Barbra Streisand was incensed when an aerial image of her Malibu seaside mansion was posted on Pictopia.com in 2003, and sued the site for $50 million. The image had only been downloaded six times as of the date of the lawsuit (and two of those were from the singer’s attorneys) but that soon changed with the publicity the lawsuit generated, with nearly half a million people checking it out in the subsequent month. The corollary of actually drawing massive attention to an online element that you want quashed was then labeled The Streisand Effect, and the latest instance centers around a lawyer Ars Technica has labeled “The Internet’s Most Hated Man,” Charles Carreon, and his borderline ludicrous battle against webcomic The Oatmeal
. And, it seems, a considerable chunk of the rest of the web.
Putting Out the Fire with Gasoline & Nitroglycerin
Since online reality is often so much more imaginative than fiction could ever be, we have on one side Carreon, an indignant, choleric, wrathful attorney with a subpoena printer floored in fifth gear; and on the other side Matthew Inman of The Oatmeal who found his original copyrighted content slathered all over FunnyJunk, the site Carreon represents, whose users have, without permission, uploaded hundreds of Inman’s webcomics to the site over the last several years.
Inman issued DMCA takedowns, and in a remarkable turnaround, Carreon demanded that Inman pay $20,000 for defamation of FunnyJunk (which is the infringing party). Both parties proceeded to put out the fire with gasoline and a little nitroglycerin thrown in for good measure.
Inman launched a fundraising effort to donate the money to charities rather than pay FunnyJunk, and proceeded to post irreverent and defamatory cartoons targeting his legal opponents, while Carreon went on a subpoena binge targeting Twitter, Ars Technica, The American Cancer Society, The National Wildlife Federation and pretty well anyone who has ever eaten oatmeal.
Can a Thief Sue You for Defamation of Character?
The Electronic Frontier Foundation has announced that it will represent Inman and called the lawsuit “a blatant attempt to abuse the legal process to punish a critic.” Regardless of its merits or lack thereof, the suit could establish a precedent of whether copyright infringement accusations fall within the purview of the legal definition of defamation. A positive ruling could send a chill across the web, as site operators who find their content stolen and copied onto other sites might then face extensive legal entanglements should they even dare to publicly mention such a fact. This future legal scenario is somewhat tantamount to having your car stolen, watching the thief drive around town in it and not being able to tell anyone about it, lest the criminal sue you for defaming their character.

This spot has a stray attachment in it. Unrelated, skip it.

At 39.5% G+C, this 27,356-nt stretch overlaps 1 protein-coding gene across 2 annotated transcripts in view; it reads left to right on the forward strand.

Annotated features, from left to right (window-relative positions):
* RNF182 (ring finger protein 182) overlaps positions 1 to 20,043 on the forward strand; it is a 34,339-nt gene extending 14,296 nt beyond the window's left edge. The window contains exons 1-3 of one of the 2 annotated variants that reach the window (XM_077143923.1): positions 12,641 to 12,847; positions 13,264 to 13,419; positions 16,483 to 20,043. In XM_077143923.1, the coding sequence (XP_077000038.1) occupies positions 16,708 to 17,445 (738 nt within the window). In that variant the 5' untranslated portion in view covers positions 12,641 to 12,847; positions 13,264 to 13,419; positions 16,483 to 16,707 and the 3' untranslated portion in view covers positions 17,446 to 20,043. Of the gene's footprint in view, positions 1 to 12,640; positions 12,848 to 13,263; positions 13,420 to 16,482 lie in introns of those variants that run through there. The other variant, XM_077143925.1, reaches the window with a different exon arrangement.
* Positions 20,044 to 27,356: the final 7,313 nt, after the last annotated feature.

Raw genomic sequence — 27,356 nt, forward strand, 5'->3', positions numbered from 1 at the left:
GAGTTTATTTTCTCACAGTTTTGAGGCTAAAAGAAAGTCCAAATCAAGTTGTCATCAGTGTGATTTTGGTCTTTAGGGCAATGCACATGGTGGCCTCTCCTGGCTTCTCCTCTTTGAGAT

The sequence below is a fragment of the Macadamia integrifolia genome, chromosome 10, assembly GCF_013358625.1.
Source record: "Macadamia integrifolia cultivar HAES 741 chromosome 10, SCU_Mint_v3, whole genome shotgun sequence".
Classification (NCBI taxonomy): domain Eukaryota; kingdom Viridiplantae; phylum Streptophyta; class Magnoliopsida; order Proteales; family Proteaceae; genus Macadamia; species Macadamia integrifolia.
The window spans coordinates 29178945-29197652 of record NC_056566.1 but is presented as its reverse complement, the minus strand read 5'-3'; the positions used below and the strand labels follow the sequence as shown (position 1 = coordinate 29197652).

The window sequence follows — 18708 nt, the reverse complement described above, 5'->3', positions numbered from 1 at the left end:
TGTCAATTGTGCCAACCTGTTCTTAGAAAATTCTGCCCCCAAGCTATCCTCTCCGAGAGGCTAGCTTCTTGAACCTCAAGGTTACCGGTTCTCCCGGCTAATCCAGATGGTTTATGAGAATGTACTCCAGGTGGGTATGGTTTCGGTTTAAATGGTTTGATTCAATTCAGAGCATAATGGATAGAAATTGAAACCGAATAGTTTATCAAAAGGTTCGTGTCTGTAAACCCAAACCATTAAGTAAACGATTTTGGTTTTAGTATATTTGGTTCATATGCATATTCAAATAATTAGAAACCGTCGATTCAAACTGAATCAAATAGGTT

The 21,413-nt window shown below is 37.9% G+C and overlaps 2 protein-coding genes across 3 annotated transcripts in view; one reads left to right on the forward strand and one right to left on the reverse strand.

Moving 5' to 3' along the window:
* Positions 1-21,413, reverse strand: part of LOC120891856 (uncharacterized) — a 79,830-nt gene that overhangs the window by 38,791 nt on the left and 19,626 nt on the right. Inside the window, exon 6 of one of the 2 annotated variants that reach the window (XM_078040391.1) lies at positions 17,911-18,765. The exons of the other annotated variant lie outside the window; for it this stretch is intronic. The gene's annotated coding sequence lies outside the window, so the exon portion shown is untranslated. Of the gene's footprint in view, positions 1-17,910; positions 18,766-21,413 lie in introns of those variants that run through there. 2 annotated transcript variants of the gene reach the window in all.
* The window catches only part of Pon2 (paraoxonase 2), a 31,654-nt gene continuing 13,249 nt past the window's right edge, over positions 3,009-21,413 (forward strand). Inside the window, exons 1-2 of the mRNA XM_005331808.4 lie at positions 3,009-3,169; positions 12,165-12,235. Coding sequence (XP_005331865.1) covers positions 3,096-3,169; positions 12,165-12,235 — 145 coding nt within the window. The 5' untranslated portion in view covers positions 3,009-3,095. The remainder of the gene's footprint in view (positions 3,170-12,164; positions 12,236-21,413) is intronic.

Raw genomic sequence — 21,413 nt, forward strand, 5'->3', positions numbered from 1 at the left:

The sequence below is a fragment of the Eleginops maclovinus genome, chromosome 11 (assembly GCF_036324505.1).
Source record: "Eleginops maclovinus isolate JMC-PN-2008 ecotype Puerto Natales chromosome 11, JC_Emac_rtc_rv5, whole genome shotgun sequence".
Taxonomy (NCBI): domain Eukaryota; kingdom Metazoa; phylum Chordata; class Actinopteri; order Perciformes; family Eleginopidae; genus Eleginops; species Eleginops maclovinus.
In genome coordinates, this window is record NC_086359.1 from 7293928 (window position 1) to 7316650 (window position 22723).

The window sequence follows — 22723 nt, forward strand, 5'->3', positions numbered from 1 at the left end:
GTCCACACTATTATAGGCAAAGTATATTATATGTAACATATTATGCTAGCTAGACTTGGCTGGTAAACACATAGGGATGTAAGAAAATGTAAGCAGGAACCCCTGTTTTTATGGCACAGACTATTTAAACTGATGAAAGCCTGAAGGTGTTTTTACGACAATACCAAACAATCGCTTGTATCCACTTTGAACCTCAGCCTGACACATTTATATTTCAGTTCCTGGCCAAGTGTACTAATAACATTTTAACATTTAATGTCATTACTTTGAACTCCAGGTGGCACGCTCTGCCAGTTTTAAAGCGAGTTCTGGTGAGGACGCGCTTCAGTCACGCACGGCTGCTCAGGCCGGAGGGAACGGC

“Moar” to Come?
Carreon’s “I’m gonna sue the world” approach has let loose the hounds of the net, and he has been barraged with attacks to his website, email account and every other aspect of his online presence. The countless thousands of netizens who have taken up The Oatmeal’s banner to crucify Carreon are the latest members of the online armies that spontaneously rise from the cyberether to pillory any entity that in their exclusive determination has violated the unwritten, often anarchic, Wild West rules of the internet.
But if the internet can take sides, the over $150,000 donated to Inman in the very short time it has taken for this story to catch fire is proof enough that he is the chosen one. Inman’s intent is to donate the entirety of the proceeds to charity, a colossal substitution for FunnyJunk’s $20,000 demand for itself. What The Oatmeal has done is hand Carreon and his client back their own gauntlet, and it is brimming with everything the net can offer: swift insult for insult, perverse memetic tomfoolery, nigh instantaneous sponsorship and an absurd yet predictable punishment for those who take the vested power of the web for granted.